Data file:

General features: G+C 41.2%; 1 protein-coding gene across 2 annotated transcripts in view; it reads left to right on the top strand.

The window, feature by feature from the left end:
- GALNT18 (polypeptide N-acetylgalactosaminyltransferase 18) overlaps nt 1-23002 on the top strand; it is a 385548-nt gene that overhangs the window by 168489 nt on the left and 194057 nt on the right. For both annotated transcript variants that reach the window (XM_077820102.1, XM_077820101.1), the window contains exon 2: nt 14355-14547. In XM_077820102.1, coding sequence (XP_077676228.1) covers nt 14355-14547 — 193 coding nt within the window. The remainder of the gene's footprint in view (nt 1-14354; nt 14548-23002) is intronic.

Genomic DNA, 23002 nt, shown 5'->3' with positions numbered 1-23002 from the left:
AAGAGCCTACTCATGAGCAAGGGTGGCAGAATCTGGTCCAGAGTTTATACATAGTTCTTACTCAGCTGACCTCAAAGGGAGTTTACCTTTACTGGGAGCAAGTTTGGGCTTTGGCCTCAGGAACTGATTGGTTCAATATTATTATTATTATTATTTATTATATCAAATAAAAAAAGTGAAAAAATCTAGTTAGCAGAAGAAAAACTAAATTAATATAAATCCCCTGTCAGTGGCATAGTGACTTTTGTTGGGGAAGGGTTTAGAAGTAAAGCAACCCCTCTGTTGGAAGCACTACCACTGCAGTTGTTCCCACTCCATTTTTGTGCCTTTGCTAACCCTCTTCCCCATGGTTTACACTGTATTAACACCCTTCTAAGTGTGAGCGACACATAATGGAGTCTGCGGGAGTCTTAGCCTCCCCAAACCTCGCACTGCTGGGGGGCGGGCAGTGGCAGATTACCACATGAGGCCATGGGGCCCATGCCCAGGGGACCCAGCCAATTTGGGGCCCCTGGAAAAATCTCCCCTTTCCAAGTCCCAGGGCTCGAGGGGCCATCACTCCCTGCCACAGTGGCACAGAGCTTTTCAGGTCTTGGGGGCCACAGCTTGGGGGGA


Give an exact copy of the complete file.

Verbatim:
General features: G+C 41.2%; 1 protein-coding gene across 2 annotated transcripts in view; it reads left to right on the top strand.

The window, feature by feature from the left end:
- GALNT18 (polypeptide N-acetylgalactosaminyltransferase 18) overlaps nt 1-23002 on the top strand; it is a 385548-nt gene that overhangs the window by 168489 nt on the left and 194057 nt on the right. For both annotated transcript variants that reach the window (XM_077820102.1, XM_077820101.1), the window contains exon 2: nt 14355-14547. In XM_077820102.1, coding sequence (XP_077676228.1) covers nt 14355-14547 — 193 coding nt within the window. The remainder of the gene's footprint in view (nt 1-14354; nt 14548-23002) is intronic.

Genomic DNA, 23002 nt, shown 5'->3' with positions numbered 1-23002 from the left:
AAGAGCCTACTCATGAGCAAGGGTGGCAGAATCTGGTCCAGAGTTTATACATAGTTCTTACTCAGCTGACCTCAAAGGGAGTTTACCTTTACTGGGAGCAAGTTTGGGCTTTGGCCTCAGGAACTGATTGGTTCAATATTATTATTATTATTATTTATTATATCAAATAAAAAAAGTGAAAAAATCTAGTTAGCAGAAGAAAAACTAAATTAATATAAATCCCCTGTCAGTGGCATAGTGACTTTTGTTGGGGAAGGGTTTAGAAGTAAAGCAACCCCTCTGTTGGAAGCACTACCACTGCAGTTGTTCCCACTCCATTTTTGTGCCTTTGCTAACCCTCTTCCCCATGGTTTACACTGTATTAACACCCTTCTAAGTGTGAGCGACACATAATGGAGTCTGCGGGAGTCTTAGCCTCCCCAAACCTCGCACTGCTGGGGGGCGGGCAGTGGCAGATTACCACATGAGGCCATGGGGCCCATGCCCAGGGGACCCAGCCAATTTGGGGCCCCTGGAAAAATCTCCCCTTTCCAAGTCCCAGGGCTCGAGGGGCCATCACTCCCTGCCACAGTGGCACAGAGCTTTTCAGGTCTTGGGGGCCACAGCTTGGGGGGA